The Howard Family
Alumnus Ken Howard (BSA – Dairy Science, ’72) wanted his four children to have the same opportunities that he did.
While pursuing his University of Georgia College of Agricultural and Environmental Sciences degree, he became involved in CAES activities. He served on Ag Hill Council and as UGA Dairy Science Club president. He also met his wife, Mona (Rogers) Howard, while at UGA. After graduation, he returned to work on his family’s Morgan County, Georgia, dairy operation. In 1979, the Howards were named the Georgia Farm Bureau Family and winners of the American Farm Bureau Family Achievement Award.
Ken Howard talked with his children about his experiences at UGA, but his intention was never to push them to follow in his footsteps. “I didn’t give it much thought,” he said of the idea of creating a legacy. “But it’s something I’m very proud of now.”
All of the Howard children attended UGA to obtain a CAES degree. Jason Howard, the oldest child, left the university to pursue his own agriculture-related business opportunity. He is currently growing a beef herd, and relies heavily on the services provided by UGA Cooperative Extension.
The Howards’ oldest daughter, Megan (Howard) Morris (BSA – Agricultural Communication, ’00), said she only applied to UGA. She remembers interacting with CAES professors and staff at Georgia 4-H, FFA and other events.
“I had developed a relationship with people from UGA, so it never crossed my mind to go anywhere else,” she said.
During her time at UGA, Morris was a CAES Ambassador, student volunteer with the CAES Alumni Association and president of Ag Hill Council. She graduated 17 years ago, but stays involved with the college. She served as president of the CAES Alumni Association board in 2012 and still volunteers with the college, often through the Advancing Georgia’s Leaders in Agriculture and Forestry program. Now the director of development and community relations at Morgan Memorial Hospital in Madison, Georgia, she is married to another UGA graduate, Jeb Morris, and they are raising two sons who have started their careers in 4-H.
“The college did so much for me and helped make me who I am now, it’s only fitting that I give back beyond a monetary perspective,” Megan Morris said.
Megan Morris was a senior when she introduced her middle sister, Emily (Howard) Watson (BSA – Agribusiness, ’02), to student life at the university and involvement in CAES. Watson participated in Ag Hill Council, Block and Bridle Club, Ag Econ Club and AGHON; acted as a CAES Ambassador like her older sister; and was chosen for a CAES Congressional Agricultural Fellowship. She interned in the office of then-Rep. Jack Kingston. After graduating early, she served as a legislative aide in the U.S. House of Representatives.
“My education from CAES was well rounded, and I felt capable of accepting the challenges that I faced as I began my career in D.C.,” Watson said.
Emily Watson met her future husband, Sam Watson (BSA – Agricultural Education, ’02), while on campus. They live in Colquitt County, Georgia, where they’re involved in vegetable and beef cattle production and are raising their two daughters, who are already showing livestock through 4-H. She is the director of marketing at Colquitt Regional Medical Center in Moultrie, Georgia, and a member of the Georgia Agricultural Expo Authority. Rep. Sam Watson is a member of the Georgia House of Representatives and the chairman of the Legislative Rural Caucus.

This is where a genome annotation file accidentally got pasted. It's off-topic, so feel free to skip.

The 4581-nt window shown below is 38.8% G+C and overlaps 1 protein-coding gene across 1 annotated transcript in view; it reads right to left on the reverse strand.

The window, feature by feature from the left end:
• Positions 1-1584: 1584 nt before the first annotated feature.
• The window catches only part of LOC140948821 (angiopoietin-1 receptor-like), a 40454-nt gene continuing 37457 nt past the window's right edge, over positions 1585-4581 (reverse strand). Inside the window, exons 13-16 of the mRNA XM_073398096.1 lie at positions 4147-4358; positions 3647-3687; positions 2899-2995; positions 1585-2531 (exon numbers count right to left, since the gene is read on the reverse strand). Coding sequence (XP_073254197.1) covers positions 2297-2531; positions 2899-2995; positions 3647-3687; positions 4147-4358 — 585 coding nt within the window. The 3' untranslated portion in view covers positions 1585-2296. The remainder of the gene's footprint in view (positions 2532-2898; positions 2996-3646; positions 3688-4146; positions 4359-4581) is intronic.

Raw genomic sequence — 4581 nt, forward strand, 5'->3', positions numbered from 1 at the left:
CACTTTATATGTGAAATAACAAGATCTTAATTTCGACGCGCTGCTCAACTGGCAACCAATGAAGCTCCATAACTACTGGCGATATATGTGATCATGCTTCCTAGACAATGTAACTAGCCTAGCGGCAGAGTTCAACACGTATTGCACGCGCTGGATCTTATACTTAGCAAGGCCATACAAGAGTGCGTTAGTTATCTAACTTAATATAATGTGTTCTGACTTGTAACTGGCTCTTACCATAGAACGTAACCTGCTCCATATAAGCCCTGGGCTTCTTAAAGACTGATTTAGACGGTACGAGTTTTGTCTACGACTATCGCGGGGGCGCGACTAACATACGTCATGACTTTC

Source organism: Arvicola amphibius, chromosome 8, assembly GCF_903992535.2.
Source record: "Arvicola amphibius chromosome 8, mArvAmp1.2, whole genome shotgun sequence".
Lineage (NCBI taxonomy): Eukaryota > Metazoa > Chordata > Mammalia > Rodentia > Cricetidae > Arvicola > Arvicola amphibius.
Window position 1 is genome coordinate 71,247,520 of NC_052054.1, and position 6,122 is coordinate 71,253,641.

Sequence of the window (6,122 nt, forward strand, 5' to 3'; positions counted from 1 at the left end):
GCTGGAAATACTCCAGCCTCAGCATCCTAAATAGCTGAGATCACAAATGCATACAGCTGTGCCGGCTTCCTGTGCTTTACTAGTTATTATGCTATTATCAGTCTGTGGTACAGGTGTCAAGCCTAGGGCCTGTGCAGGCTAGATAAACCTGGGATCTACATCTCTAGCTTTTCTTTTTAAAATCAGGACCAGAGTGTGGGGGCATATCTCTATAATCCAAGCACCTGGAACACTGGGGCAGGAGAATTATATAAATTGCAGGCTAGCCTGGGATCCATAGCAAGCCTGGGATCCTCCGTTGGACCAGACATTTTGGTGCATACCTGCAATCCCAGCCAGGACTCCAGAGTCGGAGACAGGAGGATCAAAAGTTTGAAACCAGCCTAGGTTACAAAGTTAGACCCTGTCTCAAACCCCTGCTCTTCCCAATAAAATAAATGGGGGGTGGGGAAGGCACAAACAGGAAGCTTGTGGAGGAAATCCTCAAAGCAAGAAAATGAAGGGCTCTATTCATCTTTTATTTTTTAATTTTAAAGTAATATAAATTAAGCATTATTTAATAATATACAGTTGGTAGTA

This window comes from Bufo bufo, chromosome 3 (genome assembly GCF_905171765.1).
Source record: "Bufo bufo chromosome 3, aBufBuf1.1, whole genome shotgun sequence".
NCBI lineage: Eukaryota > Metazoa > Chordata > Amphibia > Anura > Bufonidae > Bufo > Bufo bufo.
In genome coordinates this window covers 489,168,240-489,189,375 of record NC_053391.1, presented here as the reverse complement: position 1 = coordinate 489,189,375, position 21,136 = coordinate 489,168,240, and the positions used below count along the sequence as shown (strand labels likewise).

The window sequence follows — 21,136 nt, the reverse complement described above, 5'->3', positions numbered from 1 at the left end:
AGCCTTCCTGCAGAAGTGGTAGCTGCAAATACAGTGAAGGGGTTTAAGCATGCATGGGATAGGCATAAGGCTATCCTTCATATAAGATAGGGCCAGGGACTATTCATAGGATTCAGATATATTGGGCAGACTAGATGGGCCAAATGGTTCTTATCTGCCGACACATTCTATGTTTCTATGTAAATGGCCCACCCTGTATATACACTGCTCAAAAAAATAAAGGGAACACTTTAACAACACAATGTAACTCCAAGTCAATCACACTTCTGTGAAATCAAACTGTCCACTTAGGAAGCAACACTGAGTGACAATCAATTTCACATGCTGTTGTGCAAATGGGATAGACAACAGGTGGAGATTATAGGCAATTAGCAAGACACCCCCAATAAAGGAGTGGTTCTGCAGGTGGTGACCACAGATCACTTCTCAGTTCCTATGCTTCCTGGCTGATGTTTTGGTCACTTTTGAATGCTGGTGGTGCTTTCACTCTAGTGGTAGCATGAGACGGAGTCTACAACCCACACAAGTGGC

The youngest daughter of the Howards, Marilynn (Howard) Hopkins (BSA – Agribusiness, ’05), remembers hearing about her family’s experiences in CAES and followed suit. During the summers after her junior and senior years of high school, Hopkins interned with CAES through the Young Scholars Program, an internship that also took her to rural Costa Rica.
She met her husband, Chris Hopkins (BSA - Crop Science, ’02; MPPPM – Plant Protection and Pest Management, ’04), while they were both CAES students. He was familiar with the Howard family and impressed his future father-in-law early on.
“Our first date was at the Georgia Young Farmers Association convention,” Marilynn Hopkins said. She recalled her father happily approving the date locale.
Both Chris and Marilynn Hopkins were involved in the Agronomy and Ag Econ clubs, and other organizations. Chris Hopkins said the academic courses along with the agricultural clubs shaped Marilynn Hopkins and him into who they are now.
“Students have no idea what kind of knowledge they can gain even if all they want to do is return home and farm,” he said.
Marilynn Hopkins now works for Altamaha Electric Membership Corporation, and Chris Hopkins is the store manager of Lasseter Equipment in Lyons, Georgia. They grow peanuts, corn, cotton and watermelons on their farm in Toombs County, Georgia, where they’re also raising their two sons. The couple endowed the Chris and Marilynn Hopkins College of Agricultural and Environmental Sciences Scholarship. They want to further their legacy while providing students opportunities for similar CAES experiences.
By April Bailey